Thanks to the sort of defensive dominance coach Roy Williams has been seeking, North Carolina's longer-than-usual wait for its latest ACC Tournament championship is over.
Now the Tar Heels can turn their focus to returning to their customary results in the NCAAs, too.
No. 7 North Carolina held No. 4 Virgina without a field goal for more than 8 minutes in the second half to break open a back-and-forth Atlantic Coast Conference final, and tournament MVP Joel Berry II scored 19 points Saturday night, giving the Tar Heels a 61-57 victory for their first league title since 2008.
Since then, Williams had led the Tar Heels to four ACC finals — in 2011, 2012, 2013 and 2015 — and lost each one. Even Virginia owned a more recent ACC trophy, from 2014.
Marcus Paige added 13 points to help North Carolina (28-6) win its 18th league championship.
Malcolm Brogdon led Virginia (26-7) with 15 points, but the conference player of the year was limited to 6 of 22 on field-goal attempts, 2 of 9 on 3s. In all, Carolina held the Cavs to 37 percent shooting.
Now comes the NCAA Tournament and an all-but-certain No. 1 seeding that often feels like a birthright for the kids who wear Carolina blue. UNC hasn't been to the Final Four since winning its second national title under Williams in 2009 — which would not seem all that long ago for most schools but feels like a lifetime to the folks from Chapel Hill.
Virginia would have been a No. 1 with a victory Saturday, it seems clear, but now who knows where the Cavaliers will end up when the brackets come out Sunday?
Paige only scored four in the first half but he took over at the beginning of the second for UNC, continuing the resurgence he began in Friday's semifinal. So much for his supposed slump. The lithe guard scored nine of 10 points for the Tar Heels in one stretch, including a steal and end-to-end drive for a layup, a jumper as he curled around a screen and a pull-up floater.
Then Berry got going on offense, while the entire Tar Heels squad displayed the sort of defensive toughness and will that Williams has been begging to see consistently.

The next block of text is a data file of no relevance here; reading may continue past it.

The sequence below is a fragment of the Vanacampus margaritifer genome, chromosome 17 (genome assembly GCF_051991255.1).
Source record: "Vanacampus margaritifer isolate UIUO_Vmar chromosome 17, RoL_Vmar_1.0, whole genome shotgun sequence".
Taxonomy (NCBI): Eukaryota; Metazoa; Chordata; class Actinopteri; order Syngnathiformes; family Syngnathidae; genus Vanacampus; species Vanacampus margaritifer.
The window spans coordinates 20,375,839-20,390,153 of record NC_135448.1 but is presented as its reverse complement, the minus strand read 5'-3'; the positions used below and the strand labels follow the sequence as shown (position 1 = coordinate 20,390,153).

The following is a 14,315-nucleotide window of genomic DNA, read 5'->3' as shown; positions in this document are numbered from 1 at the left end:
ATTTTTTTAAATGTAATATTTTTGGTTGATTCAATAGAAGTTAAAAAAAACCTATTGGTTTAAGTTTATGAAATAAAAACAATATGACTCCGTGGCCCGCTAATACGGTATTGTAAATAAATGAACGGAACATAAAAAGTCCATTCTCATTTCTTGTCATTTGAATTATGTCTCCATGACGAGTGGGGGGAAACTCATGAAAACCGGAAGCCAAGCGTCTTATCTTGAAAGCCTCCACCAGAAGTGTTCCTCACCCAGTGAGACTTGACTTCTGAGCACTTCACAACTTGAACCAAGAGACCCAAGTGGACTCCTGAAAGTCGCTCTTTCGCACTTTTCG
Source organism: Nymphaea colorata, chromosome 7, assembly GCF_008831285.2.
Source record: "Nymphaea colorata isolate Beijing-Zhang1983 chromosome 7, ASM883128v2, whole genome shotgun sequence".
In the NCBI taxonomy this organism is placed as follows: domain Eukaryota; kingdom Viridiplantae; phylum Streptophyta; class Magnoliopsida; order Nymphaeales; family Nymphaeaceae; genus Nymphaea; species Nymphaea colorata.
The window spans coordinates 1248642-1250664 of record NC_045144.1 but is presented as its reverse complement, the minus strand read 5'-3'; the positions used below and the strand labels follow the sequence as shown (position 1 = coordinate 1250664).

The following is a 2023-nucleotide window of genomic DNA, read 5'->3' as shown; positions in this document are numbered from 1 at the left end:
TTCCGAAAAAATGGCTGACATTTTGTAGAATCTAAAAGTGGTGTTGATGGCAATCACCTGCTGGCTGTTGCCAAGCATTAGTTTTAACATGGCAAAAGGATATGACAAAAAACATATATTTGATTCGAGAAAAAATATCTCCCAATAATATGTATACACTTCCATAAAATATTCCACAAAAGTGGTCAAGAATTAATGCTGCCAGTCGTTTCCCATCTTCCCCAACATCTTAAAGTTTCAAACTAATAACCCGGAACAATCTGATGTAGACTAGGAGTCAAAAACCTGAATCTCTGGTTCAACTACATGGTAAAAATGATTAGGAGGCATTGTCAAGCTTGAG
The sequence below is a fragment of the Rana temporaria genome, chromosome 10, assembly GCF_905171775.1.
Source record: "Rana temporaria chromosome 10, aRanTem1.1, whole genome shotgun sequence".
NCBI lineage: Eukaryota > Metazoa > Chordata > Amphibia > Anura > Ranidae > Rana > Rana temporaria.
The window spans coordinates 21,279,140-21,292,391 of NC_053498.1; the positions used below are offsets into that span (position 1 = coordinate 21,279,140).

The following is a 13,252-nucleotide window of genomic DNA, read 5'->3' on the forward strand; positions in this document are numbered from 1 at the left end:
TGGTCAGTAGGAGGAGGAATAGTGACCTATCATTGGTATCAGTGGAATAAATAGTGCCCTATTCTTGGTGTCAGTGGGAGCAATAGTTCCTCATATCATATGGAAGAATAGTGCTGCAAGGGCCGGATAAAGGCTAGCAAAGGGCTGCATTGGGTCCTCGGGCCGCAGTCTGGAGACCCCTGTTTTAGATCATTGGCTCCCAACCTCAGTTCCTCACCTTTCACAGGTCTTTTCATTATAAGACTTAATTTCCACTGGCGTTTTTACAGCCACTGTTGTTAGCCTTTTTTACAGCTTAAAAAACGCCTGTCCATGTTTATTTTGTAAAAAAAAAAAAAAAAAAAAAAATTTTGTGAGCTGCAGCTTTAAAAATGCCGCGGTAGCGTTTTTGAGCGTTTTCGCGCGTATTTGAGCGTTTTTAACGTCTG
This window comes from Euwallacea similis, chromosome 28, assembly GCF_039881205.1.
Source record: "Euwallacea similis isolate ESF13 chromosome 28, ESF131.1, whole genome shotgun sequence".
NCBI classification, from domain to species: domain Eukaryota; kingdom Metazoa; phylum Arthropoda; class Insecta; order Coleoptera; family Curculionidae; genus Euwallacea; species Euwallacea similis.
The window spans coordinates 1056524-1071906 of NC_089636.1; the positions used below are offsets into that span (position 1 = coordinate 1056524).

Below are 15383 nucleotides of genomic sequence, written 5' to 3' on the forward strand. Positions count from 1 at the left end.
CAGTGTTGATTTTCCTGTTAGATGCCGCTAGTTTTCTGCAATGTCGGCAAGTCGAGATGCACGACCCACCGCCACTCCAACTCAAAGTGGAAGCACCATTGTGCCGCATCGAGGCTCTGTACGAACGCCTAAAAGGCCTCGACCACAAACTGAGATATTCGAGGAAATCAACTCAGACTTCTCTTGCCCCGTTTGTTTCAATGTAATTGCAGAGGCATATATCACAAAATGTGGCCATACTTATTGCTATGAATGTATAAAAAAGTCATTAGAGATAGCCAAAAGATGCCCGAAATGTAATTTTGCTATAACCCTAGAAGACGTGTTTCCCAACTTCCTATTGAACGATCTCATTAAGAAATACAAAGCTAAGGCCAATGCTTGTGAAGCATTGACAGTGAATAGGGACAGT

After Anthony Gill put Virginia ahead 44-40 with a little under 10 minutes left in regulation, the Cavaliers missed their next 12 shots, part of a larger 2-for-20 rut. That allowed UNC to go on a 15-2 run capped by Brice Johnson's putback layup for a 55-46 lead with under 2 minutes to go — the largest margin for either team.
Virginia would cut it to two in the closing moments, but UNC held on.
It was a similar defensive shutdown to the one North Carolina used to fuel a 24-point run that put away Notre Dame in the semifinals Friday.
These were the top two seeds in the conference tourney — UNC finished atop the standings, UVA was No. 2 — and both teams are capable of playing shutdown defense.
Virginia, best known for that aspect of its game, ranks second nationally in opponents' scoring average at a hair under 60 points, while UNC only allowed one foe to shoot better than 50 percent all season and held semifinal opponent Notre Dame scoreless for 9 1/2 minutes.
So not surprisingly, they were quite good at forcing the other into problems on offense right from the outset Saturday.
North Carolina turned the ball over eight times in the first 12 1/2 minutes. Virginia missed its first four shots and started 4 for 13 on field-goal attempts.
All in all, it was evenly matched, high-level basketball. For a half-plus, anyway.
The teams were tied at 28 at halftime, and were each other's equal in various other ways to that point. Each had 14 rebounds. Each had 16 points in the paint. Each held the other under 30 percent on 3-point tries.
Very clean, too: Only six combined fouls were whistled in the opening half, providing the sort of continuity that's a rarity these days in college basketball.
BEEN A WHILE
The previous four ACC titles had been won by a school from outside of the North Carolina center of power: FSU in 2012, Miami in 2013, Virginia in 2014, Notre Dame in 2015. That drought was the longest for that state in league history.
North Carolina: Now only one behind Duke's ACC record of 19 titles. ... This was the Tar Heels' 34th appearance in an ACC final, most in conference history. ... Over the past 13 years, UNC has appeared in seven ACC finals — against seven different schools.